Tim Cain Reveals His Involvement in Interplay’s Fallout 3 Cancellation: “I Don’t Think It’s a Game You Want to Play”


The original isometric Fallout games were developed by Black Isle Studios in the 1990s, after which the series went on a longer-than-expected hiatus. Publisher Interplay wasn’t having much fun with this in the early 2000s, and one of the projects causing problems was the next mainstream Fallout game: codenamed Project Van Buren, but broadly speaking, Fallout 3.

Tim Cain, the producer of the original Fallout, has been posting YouTube videos in recent years reminiscing about his Black Isle days and some of the major games he and others have worked on. Cain’s latest film focuses on the Van Buren Project, although he was not working at Interplay at the time: Cain left Interplay to become co-founder of Troika Games (best known for Vampire: The Masquerade – Bloodlines).

Cain begins with praise a movie he recently watched about Project van Buren, then added that it was missing one detail: his “commitment to canceling it.” Cain kept in touch with senior colleagues, and Interplay’s vice president, whom he leaves unnamed (“We got along well… he had a level 10 charisma”), asked the designer to take a look at one of their designs… but not in a good way.

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Cain begins by recalling a conversation with the vice president. They said something like, “Would you like to come and play one of our game prototypes? We’re making a Fallout game and I’m going to have to cancel it. I don’t think they’ll make it… So I’ll just cancel it, but if you could come and look at it and estimate, there’s a chance I won’t cancel it.

Cain recalls that watching the case involved walking “across the street to the Interplay lobby” and feeling like he should help. This was partly because his friend at Interplay knew how to push the buttons: “If you don’t do it, bad things will happen to other people.”

Cain played a version of Project van Buren for “a while… probably two hours,” which he believed was more or less identical to a technical demo that was leaked in 2007 and from which most of the existing footage of the game comes. He talked to some of the developers working on the game, and then Interplay’s vice president asked Cain what he thought about it and how long it would take to “finish this game and get it shipped.”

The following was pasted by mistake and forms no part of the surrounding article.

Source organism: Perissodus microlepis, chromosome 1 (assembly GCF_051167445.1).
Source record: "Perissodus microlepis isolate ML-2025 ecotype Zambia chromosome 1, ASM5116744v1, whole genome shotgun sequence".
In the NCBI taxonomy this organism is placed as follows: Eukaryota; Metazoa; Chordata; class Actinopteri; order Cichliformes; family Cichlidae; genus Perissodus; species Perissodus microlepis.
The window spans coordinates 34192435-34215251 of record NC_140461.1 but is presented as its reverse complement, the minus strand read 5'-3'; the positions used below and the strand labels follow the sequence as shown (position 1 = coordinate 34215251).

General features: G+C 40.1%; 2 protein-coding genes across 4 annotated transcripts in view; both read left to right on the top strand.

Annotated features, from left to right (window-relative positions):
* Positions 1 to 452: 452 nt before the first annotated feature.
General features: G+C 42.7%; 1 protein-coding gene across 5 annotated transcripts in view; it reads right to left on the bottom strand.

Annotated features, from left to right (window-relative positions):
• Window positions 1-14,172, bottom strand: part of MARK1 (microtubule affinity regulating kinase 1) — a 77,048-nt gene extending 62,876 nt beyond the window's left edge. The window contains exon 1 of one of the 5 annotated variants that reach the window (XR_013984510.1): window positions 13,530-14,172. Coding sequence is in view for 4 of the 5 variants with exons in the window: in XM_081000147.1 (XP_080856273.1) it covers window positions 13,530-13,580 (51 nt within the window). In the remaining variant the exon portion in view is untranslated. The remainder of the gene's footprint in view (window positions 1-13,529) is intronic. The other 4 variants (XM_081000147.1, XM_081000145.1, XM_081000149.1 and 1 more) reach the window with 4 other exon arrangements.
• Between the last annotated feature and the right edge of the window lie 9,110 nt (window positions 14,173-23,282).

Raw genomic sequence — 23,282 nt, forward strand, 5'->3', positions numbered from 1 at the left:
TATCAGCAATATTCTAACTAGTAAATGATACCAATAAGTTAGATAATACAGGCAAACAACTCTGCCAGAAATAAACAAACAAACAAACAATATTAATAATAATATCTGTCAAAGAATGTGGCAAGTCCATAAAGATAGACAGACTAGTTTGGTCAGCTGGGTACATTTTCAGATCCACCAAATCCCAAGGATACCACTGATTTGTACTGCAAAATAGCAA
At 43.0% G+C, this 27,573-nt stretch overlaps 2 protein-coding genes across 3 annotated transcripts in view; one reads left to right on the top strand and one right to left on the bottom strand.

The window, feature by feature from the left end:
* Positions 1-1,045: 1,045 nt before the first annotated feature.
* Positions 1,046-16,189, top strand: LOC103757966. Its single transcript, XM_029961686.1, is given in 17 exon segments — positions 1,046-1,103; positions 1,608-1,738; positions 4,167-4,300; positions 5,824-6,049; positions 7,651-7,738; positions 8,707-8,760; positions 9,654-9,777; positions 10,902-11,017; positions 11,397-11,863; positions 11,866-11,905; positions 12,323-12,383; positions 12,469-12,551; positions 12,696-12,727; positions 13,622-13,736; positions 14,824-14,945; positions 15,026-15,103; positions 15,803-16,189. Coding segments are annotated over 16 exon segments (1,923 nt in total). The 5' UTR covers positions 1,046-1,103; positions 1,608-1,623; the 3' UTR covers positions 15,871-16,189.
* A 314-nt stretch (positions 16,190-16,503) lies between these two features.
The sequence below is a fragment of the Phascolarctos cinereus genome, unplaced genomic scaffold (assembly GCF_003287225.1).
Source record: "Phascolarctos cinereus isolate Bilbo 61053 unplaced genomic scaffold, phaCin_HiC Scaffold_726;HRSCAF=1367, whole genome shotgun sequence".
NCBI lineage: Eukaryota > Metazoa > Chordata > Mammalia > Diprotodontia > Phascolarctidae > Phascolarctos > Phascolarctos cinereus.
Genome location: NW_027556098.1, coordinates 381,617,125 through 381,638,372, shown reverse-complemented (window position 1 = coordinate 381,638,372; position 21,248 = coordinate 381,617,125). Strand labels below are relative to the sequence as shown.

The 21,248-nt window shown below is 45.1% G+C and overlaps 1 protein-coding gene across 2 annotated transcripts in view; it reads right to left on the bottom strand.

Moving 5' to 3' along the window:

Cain didn’t sugarcoat it. He said 18 months could result in “shipping a really good game.” The vice president said there was no way. Cain said that, well, a year of “death march” crisis could perhaps sort it out in 12 months, but he wouldn’t recommend it because it would create something “unbalanced and buggy” and destroy the band.

Cain claims that there is no single “villain” behind the failure of the Van Buren Project, although “some of you may think I am the villain.” He says that people who would point to Interplay’s vice president and hurl insults at him simply have no answer as to where the money would come from: Interplay is the result of years of losses.

“Almost every question people ask about game development has the same answer: money,” Cain says.

The Van Buren project was canceled and Interplay folded in the following years (though the name was retained). Bethesda would acquire the Fallout IP in 2007 and re-imagine the series in 3D, which would be a huge and ongoing success, even if there will always be those who prefer the original incarnation and wonder what Fallout 3 would look like in an alternate universe. But from what Cain says… even if the multiverse was real, there aren’t many versions of Earth where this game ever came to delicate.

Project Van Buren will always have a place in Fallout history, and there’s even a mod project in the works to resurrect the game. However, Cain may have actually known where the game was and what the realistic prospects of its release were, and his assessment has a grain of truth to it, especially because of what later happened to Interplay.

Cain himself is now retired, and so he talks about, among other things, his departure from Interplay, the real reason for Vaults, the various Bloodlines sequels that never came to market, and how his hatred of white chocolate became an Easter egg in The Outer Worlds. Hell, he even found time to defend a recent Amazon show.

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